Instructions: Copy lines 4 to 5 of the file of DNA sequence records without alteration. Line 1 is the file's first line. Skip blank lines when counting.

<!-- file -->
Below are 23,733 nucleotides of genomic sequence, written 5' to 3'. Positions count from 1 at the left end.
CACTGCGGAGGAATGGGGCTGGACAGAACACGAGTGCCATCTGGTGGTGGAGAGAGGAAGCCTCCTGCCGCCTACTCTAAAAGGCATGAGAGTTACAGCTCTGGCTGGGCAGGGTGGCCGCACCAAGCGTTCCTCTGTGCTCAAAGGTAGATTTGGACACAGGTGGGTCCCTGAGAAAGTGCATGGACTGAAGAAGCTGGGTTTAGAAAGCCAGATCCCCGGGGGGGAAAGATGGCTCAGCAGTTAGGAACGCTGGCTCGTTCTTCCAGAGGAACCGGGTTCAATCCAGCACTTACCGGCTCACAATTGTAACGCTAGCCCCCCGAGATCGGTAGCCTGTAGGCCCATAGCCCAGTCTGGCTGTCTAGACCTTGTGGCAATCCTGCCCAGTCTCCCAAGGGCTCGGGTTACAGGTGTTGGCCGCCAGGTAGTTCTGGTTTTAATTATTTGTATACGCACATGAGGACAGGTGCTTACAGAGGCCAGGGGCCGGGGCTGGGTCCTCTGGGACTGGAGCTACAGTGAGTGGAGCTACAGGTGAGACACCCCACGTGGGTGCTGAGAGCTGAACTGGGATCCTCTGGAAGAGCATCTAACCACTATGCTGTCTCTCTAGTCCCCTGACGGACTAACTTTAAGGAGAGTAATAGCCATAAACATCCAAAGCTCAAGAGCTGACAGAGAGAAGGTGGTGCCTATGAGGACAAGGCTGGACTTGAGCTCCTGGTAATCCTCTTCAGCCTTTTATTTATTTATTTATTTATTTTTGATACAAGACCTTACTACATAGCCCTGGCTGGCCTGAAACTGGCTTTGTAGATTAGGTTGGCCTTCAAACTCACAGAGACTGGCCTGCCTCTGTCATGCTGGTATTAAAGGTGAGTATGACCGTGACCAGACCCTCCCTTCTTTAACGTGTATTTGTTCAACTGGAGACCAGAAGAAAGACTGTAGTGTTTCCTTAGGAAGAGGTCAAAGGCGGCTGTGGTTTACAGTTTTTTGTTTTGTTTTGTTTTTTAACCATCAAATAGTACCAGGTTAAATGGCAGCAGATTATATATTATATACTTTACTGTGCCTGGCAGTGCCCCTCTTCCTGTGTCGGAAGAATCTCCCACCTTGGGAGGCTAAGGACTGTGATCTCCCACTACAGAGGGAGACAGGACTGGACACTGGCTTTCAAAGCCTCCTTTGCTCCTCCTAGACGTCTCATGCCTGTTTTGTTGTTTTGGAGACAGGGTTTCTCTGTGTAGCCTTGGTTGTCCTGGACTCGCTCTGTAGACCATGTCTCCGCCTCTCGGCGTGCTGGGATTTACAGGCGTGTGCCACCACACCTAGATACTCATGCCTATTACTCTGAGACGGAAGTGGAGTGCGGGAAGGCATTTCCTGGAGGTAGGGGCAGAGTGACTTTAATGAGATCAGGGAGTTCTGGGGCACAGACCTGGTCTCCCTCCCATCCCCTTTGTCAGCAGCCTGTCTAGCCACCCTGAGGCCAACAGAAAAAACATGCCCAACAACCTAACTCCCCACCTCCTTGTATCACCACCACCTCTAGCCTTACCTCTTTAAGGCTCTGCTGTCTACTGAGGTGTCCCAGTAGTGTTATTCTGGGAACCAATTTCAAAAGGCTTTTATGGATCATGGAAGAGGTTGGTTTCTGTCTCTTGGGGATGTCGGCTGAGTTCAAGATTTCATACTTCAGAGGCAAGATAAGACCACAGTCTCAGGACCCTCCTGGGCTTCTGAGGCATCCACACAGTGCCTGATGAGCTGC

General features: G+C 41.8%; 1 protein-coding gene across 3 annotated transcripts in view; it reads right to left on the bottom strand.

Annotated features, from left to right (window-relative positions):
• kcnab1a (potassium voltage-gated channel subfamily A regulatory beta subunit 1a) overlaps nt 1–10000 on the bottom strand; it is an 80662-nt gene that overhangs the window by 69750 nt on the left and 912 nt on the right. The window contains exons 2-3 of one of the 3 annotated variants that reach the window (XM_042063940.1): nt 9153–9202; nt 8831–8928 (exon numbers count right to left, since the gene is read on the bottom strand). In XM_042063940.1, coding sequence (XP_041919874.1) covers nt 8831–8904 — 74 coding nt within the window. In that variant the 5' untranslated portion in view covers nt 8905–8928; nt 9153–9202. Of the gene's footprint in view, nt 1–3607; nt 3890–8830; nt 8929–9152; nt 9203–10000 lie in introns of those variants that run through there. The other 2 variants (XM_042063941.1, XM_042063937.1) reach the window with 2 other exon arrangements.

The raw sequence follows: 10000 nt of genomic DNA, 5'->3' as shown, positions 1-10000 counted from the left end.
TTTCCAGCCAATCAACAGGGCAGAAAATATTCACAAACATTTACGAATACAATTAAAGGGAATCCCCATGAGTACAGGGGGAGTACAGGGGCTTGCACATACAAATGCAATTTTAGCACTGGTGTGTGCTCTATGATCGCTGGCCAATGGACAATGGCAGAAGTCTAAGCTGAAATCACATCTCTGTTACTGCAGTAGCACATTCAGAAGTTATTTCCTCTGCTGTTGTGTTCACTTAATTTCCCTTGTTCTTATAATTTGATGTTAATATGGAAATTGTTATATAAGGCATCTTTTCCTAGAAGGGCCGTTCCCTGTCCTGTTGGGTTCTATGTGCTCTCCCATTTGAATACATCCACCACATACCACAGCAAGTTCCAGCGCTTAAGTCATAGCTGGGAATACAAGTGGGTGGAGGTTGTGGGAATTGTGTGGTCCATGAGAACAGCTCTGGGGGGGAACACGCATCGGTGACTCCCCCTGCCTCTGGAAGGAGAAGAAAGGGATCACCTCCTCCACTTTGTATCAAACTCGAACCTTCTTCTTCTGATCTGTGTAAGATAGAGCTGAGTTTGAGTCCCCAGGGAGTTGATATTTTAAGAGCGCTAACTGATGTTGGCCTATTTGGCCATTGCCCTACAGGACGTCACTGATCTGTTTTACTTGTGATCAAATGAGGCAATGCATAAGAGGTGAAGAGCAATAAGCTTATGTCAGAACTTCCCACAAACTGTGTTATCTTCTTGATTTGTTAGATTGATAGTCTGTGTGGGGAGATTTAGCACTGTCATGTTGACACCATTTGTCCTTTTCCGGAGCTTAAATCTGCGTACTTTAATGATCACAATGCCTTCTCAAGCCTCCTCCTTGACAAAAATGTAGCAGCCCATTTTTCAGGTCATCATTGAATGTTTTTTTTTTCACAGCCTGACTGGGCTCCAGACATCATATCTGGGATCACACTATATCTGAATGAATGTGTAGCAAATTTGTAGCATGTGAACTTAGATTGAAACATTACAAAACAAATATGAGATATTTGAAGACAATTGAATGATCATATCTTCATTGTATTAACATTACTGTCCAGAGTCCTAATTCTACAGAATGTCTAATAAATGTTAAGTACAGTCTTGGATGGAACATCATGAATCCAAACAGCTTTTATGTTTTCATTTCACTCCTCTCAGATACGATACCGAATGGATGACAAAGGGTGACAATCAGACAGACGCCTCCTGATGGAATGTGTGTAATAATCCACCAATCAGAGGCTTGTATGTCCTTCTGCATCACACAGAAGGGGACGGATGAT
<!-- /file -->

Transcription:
Annotated features, from left to right (window-relative positions):
• kcnab1a (potassium voltage-gated channel subfamily A regulatory beta subunit 1a) overlaps nt 1–10000 on the bottom strand; it is an 80662-nt gene that overhangs the window by 69750 nt on the left and 912 nt on the right. The window contains exons 2-3 of one of the 3 annotated variants that reach the window (XM_042063940.1): nt 9153–9202; nt 8831–8928 (exon numbers count right to left, since the gene is read on the bottom strand). In XM_042063940.1, coding sequence (XP_041919874.1) covers nt 8831–8904 — 74 coding nt within the window. In that variant the 5' untranslated portion in view covers nt 8905–8928; nt 9153–9202. Of the gene's footprint in view, nt 1–3607; nt 3890–8830; nt 8929–9152; nt 9203–10000 lie in introns of those variants that run through there. The other 2 variants (XM_042063941.1, XM_042063937.1) reach the window with 2 other exon arrangements.